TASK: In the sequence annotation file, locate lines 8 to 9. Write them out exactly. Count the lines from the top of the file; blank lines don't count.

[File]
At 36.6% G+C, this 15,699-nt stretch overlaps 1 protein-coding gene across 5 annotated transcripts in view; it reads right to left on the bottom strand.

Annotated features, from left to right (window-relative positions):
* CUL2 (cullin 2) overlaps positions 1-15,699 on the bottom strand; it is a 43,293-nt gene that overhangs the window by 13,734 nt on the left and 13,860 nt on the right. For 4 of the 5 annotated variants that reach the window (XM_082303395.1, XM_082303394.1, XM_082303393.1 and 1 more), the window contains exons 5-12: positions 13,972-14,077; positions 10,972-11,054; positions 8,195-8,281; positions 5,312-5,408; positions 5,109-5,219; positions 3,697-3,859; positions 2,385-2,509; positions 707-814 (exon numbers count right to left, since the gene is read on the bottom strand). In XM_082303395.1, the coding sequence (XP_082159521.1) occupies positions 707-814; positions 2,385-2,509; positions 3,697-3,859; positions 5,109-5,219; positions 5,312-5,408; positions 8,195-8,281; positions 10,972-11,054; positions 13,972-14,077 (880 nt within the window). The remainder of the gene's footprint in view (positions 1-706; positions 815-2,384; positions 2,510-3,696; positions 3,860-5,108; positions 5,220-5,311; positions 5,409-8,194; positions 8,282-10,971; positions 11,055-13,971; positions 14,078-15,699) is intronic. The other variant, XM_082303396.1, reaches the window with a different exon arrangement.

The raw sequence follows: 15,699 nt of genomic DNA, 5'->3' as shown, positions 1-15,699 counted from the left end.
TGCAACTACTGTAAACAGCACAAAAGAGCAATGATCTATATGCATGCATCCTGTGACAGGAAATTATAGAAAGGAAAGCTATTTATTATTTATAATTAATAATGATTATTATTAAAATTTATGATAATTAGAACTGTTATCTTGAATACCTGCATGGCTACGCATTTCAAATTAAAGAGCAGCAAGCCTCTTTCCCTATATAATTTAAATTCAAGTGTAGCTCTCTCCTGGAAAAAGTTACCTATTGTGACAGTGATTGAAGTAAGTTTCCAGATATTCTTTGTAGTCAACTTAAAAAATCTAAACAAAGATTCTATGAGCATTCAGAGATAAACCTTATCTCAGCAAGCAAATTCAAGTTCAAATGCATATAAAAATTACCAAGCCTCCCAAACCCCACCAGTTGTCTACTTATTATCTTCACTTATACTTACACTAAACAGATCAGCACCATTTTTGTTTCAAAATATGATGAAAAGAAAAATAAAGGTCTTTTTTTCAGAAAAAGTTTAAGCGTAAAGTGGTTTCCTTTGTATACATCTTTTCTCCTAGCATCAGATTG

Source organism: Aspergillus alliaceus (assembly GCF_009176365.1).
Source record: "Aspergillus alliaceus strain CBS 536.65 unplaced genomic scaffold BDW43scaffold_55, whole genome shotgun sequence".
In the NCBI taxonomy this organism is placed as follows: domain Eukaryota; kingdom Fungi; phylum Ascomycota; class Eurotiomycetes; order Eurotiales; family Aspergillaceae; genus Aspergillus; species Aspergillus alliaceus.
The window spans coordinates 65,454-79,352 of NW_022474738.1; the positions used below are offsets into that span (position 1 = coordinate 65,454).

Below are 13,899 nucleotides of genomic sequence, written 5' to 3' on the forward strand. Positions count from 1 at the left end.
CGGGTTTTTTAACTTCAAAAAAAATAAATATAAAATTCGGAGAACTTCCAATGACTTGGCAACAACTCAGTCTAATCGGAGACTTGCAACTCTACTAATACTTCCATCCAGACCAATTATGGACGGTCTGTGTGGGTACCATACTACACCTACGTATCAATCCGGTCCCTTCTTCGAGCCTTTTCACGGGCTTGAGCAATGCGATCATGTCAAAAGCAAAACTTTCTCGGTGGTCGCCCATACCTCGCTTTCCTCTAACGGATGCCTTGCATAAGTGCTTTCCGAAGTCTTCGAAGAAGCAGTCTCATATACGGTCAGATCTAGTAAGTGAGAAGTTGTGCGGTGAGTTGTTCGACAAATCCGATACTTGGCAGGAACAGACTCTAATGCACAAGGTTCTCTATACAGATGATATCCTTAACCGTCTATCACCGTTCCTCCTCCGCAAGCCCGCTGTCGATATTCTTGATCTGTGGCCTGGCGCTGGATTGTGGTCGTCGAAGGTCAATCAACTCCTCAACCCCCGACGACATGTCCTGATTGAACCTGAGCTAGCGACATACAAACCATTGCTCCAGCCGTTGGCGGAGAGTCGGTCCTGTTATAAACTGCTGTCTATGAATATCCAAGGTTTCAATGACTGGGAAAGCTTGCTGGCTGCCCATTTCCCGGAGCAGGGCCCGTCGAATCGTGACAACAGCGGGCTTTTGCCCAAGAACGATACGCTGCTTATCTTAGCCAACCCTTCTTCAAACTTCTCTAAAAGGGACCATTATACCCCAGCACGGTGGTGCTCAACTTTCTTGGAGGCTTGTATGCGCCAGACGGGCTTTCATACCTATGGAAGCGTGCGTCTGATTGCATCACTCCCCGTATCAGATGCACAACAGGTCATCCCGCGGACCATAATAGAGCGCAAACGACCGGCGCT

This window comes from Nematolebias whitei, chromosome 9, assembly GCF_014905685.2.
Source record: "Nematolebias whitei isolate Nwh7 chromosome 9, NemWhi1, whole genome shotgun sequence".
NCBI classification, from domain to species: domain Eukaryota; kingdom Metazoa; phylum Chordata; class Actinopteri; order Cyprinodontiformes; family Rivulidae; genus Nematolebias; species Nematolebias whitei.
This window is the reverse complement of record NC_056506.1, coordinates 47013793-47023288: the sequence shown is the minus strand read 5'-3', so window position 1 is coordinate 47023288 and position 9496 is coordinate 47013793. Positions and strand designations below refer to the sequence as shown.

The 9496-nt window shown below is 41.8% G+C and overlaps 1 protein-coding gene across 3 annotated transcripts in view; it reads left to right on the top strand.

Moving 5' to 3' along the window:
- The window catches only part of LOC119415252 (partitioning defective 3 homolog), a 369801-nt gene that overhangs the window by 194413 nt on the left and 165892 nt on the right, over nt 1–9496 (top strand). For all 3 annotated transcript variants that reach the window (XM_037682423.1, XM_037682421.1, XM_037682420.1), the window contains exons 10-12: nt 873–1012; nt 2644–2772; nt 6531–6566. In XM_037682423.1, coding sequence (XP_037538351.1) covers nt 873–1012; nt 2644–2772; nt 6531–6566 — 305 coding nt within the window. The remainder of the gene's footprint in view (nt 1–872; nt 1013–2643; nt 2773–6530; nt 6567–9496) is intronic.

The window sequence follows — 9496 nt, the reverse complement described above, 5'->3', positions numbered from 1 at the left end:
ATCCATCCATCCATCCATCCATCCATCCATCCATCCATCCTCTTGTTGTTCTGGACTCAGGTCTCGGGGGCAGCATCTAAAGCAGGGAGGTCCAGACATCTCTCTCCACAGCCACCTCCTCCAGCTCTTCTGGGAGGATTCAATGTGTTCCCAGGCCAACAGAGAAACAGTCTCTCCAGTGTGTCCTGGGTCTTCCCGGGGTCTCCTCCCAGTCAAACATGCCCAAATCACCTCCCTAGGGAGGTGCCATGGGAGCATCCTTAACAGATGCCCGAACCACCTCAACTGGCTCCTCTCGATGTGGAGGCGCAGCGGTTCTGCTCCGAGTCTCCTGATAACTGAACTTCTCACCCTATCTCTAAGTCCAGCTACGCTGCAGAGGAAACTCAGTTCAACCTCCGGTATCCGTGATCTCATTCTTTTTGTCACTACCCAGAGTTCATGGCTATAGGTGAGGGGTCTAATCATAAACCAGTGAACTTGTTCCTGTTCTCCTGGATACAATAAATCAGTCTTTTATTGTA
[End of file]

In the NCBI taxonomy this organism is placed as follows: domain Eukaryota; kingdom Fungi; phylum Ascomycota; class Eurotiomycetes; order Eurotiales; family Aspergillaceae; genus Aspergillus; species Aspergillus alliaceus.
The window spans coordinates 65,454-79,352 of NW_022474738.1; the positions used below are offsets into that span (position 1 = coordinate 65,454).